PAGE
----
When manual inputs are used to control the as sembly 10, the arm-76 is releasedso the shaft 66 can rotate about the axis 70. At the same time the member 52 is fixed in a centered position by the autopilot. Manual inputs applied to the end 54 of the link 56 thereafter cause rotation of the shaft 66 about the axis 70 to reposition the axis 72. Since the upper end member 52 of the summing link 68 is fixed, the lower end 78 thereof is moved in proportion to the movement of the axis 72 to move the input shaft 80 and the spring cage connected slides 82 and 84 of the control valve 16. The slides 82 and 84 then allow flow of hydraulic fluid to the actuator 12 which moves the output arm 14 thereof and the connected control surface. The new position of the output arm 14 is fed back through to the arm 60, the link 62, the crank 64, and the shaft 66 to reposition the axis 72 so the lower end 78 of the summing link 68 repositions the input shaft 80 of the control valve to its centered position. This nulls the slides 82 and 84 and reduces the flow of hydraulic fluid to zero, ceasing motion of the output arm 14 and the control surface in the position commanded.
The mechanical inputs are fed to the control valve 16 by the lower end 78 vof the summing link 68 as aforesaid. The lower end 78 is shown as a spoon shaped member whose opposite sides 92 and 94 fit between parallel abutment surfaces 96 and 98 on an input sleeve 100 which along with an input rod 102 form the input shaft 80 of the control valve 16. The sleeve 100 and the rod 102 are fixed together by means such as the pin 104 shown in FIG. 2 so they move in unison.
Looking at FIG. 2 which is an enlarged view of the right side portion 32 of the control valve 16, it can be seen how motion of the input shaft 80 is transferred to the valve slide 84. For example, if the shaft 80 is moved to the right, the end 106 of the sleeve 100 bears against an abutment surface 108 on a collar 110 which is mounted for sliding movement on the input rod 102 and which forms one end portion of the cage 88. The movement of the collar 110 is transferred by a compressed spring 112 to a ring member 114 which is fixedly attached to the slide 84 by means such as sleeve 1 16 and pins 118. As long as the slide 84 is not jammed and is free to move within the control valve 16, the spring 112 merely transfers rightward motion of the input shaft 80 to move the slide 84 a corresponding distance to the right. If however, the slide 84 is jammed so that it is not free to move .within the valve 16, the spring 1 12 further compresses so that the jammed slide 84 does not restrict the rightward motion of the input shaft 80.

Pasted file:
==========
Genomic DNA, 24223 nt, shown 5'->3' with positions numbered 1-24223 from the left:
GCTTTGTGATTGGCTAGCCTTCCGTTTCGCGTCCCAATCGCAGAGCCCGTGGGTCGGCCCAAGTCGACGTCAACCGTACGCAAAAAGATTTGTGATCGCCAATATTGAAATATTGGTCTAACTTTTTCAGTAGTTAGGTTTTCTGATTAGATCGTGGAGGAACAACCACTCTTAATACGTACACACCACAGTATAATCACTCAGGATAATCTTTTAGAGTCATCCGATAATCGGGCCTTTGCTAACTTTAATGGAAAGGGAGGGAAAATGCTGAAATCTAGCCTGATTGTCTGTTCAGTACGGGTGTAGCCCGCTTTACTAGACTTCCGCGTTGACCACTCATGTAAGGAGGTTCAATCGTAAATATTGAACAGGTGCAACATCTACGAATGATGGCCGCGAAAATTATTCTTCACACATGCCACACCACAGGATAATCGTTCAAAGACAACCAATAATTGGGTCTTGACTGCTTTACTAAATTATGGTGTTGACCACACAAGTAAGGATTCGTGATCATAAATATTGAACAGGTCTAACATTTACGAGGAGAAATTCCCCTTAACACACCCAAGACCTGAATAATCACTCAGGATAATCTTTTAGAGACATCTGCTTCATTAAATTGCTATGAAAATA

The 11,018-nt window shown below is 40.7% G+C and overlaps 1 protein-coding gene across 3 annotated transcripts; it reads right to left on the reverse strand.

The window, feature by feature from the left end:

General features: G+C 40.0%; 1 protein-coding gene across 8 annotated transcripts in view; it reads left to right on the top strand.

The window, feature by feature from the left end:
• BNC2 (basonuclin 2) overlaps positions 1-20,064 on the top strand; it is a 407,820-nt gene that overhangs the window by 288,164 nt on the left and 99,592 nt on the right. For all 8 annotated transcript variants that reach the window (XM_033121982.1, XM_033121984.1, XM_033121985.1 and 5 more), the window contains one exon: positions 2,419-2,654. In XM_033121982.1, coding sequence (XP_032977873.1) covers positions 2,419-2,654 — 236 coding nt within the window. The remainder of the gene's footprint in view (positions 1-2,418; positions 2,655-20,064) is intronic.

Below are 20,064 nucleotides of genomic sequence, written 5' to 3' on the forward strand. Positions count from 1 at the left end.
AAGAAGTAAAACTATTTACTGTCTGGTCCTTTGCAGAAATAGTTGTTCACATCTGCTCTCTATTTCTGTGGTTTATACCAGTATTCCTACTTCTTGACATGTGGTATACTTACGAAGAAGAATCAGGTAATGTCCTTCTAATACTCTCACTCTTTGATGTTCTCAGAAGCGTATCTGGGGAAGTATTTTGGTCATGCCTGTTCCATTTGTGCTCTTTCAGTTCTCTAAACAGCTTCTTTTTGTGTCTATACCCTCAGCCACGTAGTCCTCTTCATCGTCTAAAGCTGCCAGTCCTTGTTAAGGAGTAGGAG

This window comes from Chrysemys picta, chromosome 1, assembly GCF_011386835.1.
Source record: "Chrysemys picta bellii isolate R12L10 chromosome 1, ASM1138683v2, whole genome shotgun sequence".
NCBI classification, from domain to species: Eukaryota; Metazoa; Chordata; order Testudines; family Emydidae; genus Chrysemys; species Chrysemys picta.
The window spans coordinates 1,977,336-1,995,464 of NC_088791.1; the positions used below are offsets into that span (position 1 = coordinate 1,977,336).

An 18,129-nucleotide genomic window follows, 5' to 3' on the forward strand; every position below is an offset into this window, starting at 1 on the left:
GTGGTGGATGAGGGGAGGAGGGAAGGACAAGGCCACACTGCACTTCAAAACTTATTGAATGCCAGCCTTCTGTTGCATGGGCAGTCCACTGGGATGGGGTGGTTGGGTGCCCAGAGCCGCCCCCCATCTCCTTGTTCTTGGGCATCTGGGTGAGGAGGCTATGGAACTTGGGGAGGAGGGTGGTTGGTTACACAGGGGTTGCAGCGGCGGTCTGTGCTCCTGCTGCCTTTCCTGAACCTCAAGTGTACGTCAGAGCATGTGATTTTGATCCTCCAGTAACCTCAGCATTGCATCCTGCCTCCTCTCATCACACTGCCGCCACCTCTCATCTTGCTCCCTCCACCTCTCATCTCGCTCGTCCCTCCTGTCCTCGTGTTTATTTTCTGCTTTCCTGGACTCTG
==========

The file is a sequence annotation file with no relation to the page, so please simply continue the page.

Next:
When the input shaft 80 is moved to the left, a collar I 120 attached to the end of the input rod 102 by a nut 122 bears against a second compressed spring 124 to transfer the leftward motion to the collar 110. The col lar 110 includes an abutment surface 126 which con tacts an opposed abutment surface 128 on the slide 84 so that leftward movement of the shaft 80 is transferred through the rod 102, the collar 120, the spring 124 and the collar 1 to move the slide 84 to the left so long as the slide 84 is free to move. If the slide 84 is jammed within the control valve 16 however, the spring 124 is further compressed to effectively disconnect the slide 84 from the shaft 80 and thereby prohibit the transference of the jammed condition to the input shaft 80.
The spring cage 86 which is shown positioned on the opposite end of the input shaft 80 is essentially identical to the spring cage 88 and it operates in a like manner to prevent the transference of a jammed condition of the slide 82 to the input shaft 80. The prevention of jam transference is essential to the operation of the control valve 16 since the input shaft must be able to move the unjammed valve slide or there is a possibility of actuator runaway.
The operation of the control valve 16 when the slide 82 is jammed hard-over to the left is shown in FIG. 3 and a jam thereof hard-over. to the right is shown in FIG. 4. The slide 82 is normally free to move within a sleeve 130 in which valve ports 132a and 132b, 134, 136 and 138 are located. The return ports 132a and 132b are connected by a passageway 140 in the valve housing 142 and are connected to line 26 while the pressure ports 136 are connected to the pressure line 22. When the control valve 16 is in its null position shown in FIG. 1, passageways 144 and 146 formed in the slide 82 permit no hydraulic flow through the lines. However, when the slide 82 is moved leftward up to the hard-over position shown in FIG. 3, pressurized fluid is ducted from the pressure line 22 through the ports 136, the passageway 146, the ports 138, and the line 40 to the right side of the chamber 34. The pressurized fluid pushes on the right side of the piston 48 to retract the output arm 14. At the same time the passageway 144 opens a flow channel between lines 26 and 38 through ports 132a and 134 respectively so that fluid from the left side of the chamber 34 can return to the hydraulic system 18.